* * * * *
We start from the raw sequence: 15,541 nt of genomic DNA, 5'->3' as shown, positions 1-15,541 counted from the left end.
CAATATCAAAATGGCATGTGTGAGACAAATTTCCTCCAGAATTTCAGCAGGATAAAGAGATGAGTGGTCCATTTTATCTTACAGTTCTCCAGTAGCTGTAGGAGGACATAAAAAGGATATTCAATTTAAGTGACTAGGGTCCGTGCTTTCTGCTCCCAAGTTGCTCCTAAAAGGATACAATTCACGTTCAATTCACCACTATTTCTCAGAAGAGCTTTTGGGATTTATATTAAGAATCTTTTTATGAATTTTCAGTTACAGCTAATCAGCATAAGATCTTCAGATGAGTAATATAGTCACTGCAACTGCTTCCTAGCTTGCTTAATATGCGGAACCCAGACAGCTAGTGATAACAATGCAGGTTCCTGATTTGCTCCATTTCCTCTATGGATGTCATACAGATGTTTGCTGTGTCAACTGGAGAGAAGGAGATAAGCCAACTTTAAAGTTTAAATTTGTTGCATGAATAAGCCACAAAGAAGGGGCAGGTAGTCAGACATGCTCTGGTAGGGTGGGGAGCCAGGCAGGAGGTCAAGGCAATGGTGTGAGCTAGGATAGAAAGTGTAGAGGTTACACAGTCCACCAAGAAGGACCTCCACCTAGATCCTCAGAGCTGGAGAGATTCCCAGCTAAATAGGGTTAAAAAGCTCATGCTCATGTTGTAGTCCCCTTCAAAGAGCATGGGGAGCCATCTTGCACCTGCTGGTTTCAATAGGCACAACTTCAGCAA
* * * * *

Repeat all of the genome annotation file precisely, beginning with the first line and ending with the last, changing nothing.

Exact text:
We start from the raw sequence: 15,541 nt of genomic DNA, 5'->3' as shown, positions 1-15,541 counted from the left end.
CAATATCAAAATGGCATGTGTGAGACAAATTTCCTCCAGAATTTCAGCAGGATAAAGAGATGAGTGGTCCATTTTATCTTACAGTTCTCCAGTAGCTGTAGGAGGACATAAAAAGGATATTCAATTTAAGTGACTAGGGTCCGTGCTTTCTGCTCCCAAGTTGCTCCTAAAAGGATACAATTCACGTTCAATTCACCACTATTTCTCAGAAGAGCTTTTGGGATTTATATTAAGAATCTTTTTATGAATTTTCAGTTACAGCTAATCAGCATAAGATCTTCAGATGAGTAATATAGTCACTGCAACTGCTTCCTAGCTTGCTTAATATGCGGAACCCAGACAGCTAGTGATAACAATGCAGGTTCCTGATTTGCTCCATTTCCTCTATGGATGTCATACAGATGTTTGCTGTGTCAACTGGAGAGAAGGAGATAAGCCAACTTTAAAGTTTAAATTTGTTGCATGAATAAGCCACAAAGAAGGGGCAGGTAGTCAGACATGCTCTGGTAGGGTGGGGAGCCAGGCAGGAGGTCAAGGCAATGGTGTGAGCTAGGATAGAAAGTGTAGAGGTTACACAGTCCACCAAGAAGGACCTCCACCTAGATCCTCAGAGCTGGAGAGATTCCCAGCTAAATAGGGTTAAAAAGCTCATGCTCATGTTGTAGTCCCCTTCAAAGAGCATGGGGAGCCATCTTGCACCTGCTGGTTTCAATAGGCACAACTTCAGCAA